Filamin molecules can function as mechanical force sensors and have been shown to engage in distinct interactions depending on conformational state. The arrangement of filamin repeats has functional relevance and provides insight into how filamin may respond to mechanical stimuli [4], [33]. For example, studies using atomic force microscopy have demonstrated that the IgFLN repeats can withstand different amounts of force before unfolding [62], [63], and that this unfolding can interrupt or reveal binding sites. In particular, in the FLNA group IgFLN19–21, the N-terminal β-strand A of IgFLN20 is extended away from the rest of the sandwich, and participates structurally as a part of IgFLN21, which is nestled between IgFLN19 and IgFLN21 [4]. In this orientation, the N-terminus of IgFLN20 occupies the site where integrin preferentially binds. When this auto-inhibition is disrupted, the binding site is revealed, integrin binding affinity increases, and the length of the filamin molecule increases [4]. Structural data suggest that other IgFLN repeats in Rod 2 also interact with one another and may have similar effects on ligand binding and the cellular response to mechanical stress [33]. Our analysis suggests that the second rod domain of FLN-1 is well conserved, and that the domains are physically arranged as in the human filamins. The significant sequence and structural conservation suggests that FLN-1 may also exhibit differential interactions and auto-inhibition in response to changing mechanical conditions. Ongoing studies are testing the hypothesis that FLN-1 functions as a stretch-sensitive signaling scaffold in vivo [28].

Materials and Methods

Gene structure and sequencing of fln-1 and fln-2

Wildtype N2 nematodes were obtained from the Caenorhabditis Genetics Center (Minneapolis, MN). Total RNA was extracted from mixed-stage N2 animal populations as described previously [25]. cDNA was prepared using SuperScript Reverse Transcriptase (Invitrogen; Carlsbad, CA, USA) and random hexamers as primers. cDNA sequencing was accomplished by amplifying regions of fln-1 and fln-2 by PCR, and subsequently cloning the amplicons into pGEM T-vector (Promega; Madison, WI, USA). Vector-specific primers (SP6 and T7) were used to sequence the inserts. Vector and poor quality sequences were trimmed, and the sequences were aligned to C. elegans genomic sequences using CLC bio Main Workbench version 5.2 (CLC bio; Cambridge, MA, USA). Tables S1A and S1B provide complete lists of primers used for sequencing fln-1 and fln-2 respectively. The amended C. elegans filamin gene names and structures have been submitted to WormBase ( and are available as of the WS210 release [64]. Previous gene structure data is available in the referential WormBase WS205 release ( and earlier releases.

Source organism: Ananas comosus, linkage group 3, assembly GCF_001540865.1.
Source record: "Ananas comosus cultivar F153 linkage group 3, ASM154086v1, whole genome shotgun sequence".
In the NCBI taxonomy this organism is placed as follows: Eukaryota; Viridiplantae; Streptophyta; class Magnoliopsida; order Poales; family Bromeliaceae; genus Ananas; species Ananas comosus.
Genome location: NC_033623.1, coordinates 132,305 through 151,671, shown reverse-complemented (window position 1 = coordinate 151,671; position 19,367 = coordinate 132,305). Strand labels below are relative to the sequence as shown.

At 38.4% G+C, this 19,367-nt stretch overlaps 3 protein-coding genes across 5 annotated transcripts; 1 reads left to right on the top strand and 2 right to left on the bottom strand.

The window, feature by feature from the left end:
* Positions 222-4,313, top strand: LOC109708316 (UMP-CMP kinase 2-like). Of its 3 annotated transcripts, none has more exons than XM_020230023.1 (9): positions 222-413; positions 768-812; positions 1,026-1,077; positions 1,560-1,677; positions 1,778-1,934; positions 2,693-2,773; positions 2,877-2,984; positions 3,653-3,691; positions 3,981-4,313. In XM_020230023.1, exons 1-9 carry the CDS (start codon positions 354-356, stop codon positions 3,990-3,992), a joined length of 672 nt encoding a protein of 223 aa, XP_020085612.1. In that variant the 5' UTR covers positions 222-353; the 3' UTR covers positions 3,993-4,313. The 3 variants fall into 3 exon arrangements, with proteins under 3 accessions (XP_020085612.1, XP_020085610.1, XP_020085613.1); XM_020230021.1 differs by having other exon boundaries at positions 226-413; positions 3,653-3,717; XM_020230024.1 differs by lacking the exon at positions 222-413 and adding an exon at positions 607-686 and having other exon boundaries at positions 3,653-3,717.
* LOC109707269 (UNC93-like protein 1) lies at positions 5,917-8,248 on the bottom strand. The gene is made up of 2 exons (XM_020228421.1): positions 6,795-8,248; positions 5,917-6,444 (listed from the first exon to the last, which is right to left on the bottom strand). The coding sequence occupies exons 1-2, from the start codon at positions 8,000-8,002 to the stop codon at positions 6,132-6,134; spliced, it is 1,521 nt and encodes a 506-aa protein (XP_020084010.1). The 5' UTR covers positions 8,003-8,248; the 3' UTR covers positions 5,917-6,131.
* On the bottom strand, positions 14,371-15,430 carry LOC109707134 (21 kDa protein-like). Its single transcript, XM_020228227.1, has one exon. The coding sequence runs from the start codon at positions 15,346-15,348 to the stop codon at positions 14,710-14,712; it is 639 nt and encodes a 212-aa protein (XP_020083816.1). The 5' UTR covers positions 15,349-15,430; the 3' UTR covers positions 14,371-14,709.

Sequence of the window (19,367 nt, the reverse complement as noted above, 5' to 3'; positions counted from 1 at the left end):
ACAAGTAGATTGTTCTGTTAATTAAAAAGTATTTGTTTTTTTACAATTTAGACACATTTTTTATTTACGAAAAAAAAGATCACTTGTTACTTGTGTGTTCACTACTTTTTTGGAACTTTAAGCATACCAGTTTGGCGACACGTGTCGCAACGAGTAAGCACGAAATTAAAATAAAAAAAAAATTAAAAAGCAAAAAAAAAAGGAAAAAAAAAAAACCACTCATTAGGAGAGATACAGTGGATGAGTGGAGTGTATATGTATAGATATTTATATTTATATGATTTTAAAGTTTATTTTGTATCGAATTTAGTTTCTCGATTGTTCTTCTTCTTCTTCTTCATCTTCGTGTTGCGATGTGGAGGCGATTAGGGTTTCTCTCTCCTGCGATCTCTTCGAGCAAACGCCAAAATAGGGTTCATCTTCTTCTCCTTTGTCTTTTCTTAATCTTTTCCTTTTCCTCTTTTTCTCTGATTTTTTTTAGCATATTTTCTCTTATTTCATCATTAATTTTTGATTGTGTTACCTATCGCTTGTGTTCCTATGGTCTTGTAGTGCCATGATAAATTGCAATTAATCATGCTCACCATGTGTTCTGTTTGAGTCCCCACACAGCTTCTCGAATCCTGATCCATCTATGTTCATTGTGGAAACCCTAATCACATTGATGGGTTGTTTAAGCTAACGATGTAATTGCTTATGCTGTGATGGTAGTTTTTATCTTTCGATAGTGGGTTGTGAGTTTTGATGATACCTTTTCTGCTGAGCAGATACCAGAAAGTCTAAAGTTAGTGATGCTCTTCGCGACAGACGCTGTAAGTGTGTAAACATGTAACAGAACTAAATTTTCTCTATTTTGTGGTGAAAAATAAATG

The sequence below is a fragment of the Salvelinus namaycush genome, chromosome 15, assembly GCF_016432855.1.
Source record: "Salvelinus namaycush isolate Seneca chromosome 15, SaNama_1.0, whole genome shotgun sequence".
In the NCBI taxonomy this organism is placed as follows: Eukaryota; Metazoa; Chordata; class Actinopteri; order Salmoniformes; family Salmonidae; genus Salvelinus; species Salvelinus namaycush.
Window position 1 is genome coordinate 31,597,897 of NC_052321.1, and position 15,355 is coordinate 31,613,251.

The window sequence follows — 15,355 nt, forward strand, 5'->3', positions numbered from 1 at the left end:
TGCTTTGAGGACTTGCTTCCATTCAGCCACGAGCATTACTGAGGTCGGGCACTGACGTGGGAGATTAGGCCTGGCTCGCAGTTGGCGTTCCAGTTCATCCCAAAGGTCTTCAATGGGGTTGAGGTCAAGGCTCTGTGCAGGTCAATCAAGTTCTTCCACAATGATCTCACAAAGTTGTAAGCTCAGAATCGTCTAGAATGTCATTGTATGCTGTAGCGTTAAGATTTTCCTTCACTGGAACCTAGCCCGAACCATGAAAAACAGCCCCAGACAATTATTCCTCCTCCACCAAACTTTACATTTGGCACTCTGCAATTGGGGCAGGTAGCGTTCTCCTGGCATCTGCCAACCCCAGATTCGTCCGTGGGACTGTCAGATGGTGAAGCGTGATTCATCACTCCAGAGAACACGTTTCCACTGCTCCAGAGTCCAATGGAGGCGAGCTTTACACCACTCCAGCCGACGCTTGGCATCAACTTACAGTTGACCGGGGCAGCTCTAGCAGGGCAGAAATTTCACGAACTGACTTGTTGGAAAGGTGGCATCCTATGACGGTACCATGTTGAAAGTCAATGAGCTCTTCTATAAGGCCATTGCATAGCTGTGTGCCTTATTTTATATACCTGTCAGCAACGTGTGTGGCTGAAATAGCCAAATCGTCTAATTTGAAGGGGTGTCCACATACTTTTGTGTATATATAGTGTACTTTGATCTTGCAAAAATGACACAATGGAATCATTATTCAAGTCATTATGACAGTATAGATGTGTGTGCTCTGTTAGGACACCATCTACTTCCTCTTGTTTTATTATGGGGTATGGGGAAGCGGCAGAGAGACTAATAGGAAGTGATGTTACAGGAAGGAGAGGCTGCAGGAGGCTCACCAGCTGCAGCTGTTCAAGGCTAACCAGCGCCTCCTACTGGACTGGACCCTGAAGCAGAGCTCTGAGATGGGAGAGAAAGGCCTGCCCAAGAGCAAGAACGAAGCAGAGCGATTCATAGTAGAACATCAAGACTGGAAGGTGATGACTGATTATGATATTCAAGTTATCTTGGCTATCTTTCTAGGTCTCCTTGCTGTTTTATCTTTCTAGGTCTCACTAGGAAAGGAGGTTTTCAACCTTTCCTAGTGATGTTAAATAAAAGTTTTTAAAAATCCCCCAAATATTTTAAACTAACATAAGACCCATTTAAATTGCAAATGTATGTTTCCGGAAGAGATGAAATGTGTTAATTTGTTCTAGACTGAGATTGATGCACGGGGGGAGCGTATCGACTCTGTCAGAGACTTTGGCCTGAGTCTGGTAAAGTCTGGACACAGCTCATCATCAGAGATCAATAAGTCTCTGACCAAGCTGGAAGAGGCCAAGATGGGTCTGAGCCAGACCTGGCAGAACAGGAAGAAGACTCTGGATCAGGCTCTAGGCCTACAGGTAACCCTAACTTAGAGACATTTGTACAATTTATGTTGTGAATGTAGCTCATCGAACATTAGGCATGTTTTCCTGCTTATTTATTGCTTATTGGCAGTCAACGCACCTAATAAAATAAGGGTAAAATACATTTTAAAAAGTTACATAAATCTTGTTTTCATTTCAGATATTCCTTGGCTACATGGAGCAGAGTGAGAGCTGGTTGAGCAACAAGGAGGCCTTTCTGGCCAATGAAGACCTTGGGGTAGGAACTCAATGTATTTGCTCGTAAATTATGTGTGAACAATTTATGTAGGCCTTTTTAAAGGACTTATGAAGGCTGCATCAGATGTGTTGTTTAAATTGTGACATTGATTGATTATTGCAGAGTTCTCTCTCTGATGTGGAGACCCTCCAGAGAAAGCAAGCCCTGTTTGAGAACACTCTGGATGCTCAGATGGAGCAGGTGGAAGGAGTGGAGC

fln-1 and fln-2 expression

Sequences 5′ of each filamin transcript were amplified by PCR using N2 genomic DNA as a template. Each fragment was flanked by engineered HindIII and BamHI restriction sites to facilitate cloning into the GFP expression vector pPD95.77 (Fire Vector Kit). Plasmids were isolated from E. coli and used for microinjection at an approximate concentration of 100 µg/mL. Transgenic strains were created by standard germline transformation [69] of wild type animals to create strains UN0824 xbEx0824[fln-1c::gfp; ttx-3::rfp] and UN0816 xbEx0816[fln-2a,b::gfp]. Strain UN1066 xbEx0816[fln-2c::gfp] was created by co-injection of fln-2c amplified from N2 genomic DNA using the high-fidelity Phusion polymerase (NEB, Ipswich, MA) and GFP and unc-54 3′ UTR sequences from pPD95.77. Strain UN0811 xbEx0811[fln-1::gfp] is previously described [28]. All primer sequences and cloning details available upon request. For visualization, transgenic animals were mounted on 1.5% agarose pads and imaged using differential interference contrast and epifluorescence microscopy with a Nikon Eclipse 80i microscope equipped with a SPOT RT3 CCD camera (Diagnostic Instruments; Sterling Heights, MI, USA).

Phylogenetic trees

Filamin sequences from C. elegans [ACY40014.1 (ceFLN-1); ACY39993.1 (ceFLN-2)], Drosophila melanogaster [NP_524383.3 (dmCHER); NP_726234.3 (dmJBUG)], human [NP_001447.2 (hsFLNA); NP_001449.3 (hsFLNC); NP_001157789.1 (hsFLNB)], and Dictyostelium discoideum [XP_646669.1 (ddFLN)] were aligned using the ClustalW program [41]. A phylogenetic tree was constructed using the Neighbor Joining algorithm [35] and the BLOSUM62 matrix [65]. The phylogenetic tree of FLNA and FLN-1 repeats was constructed using CLC bio Main Workbench version 5.2.

Domain identification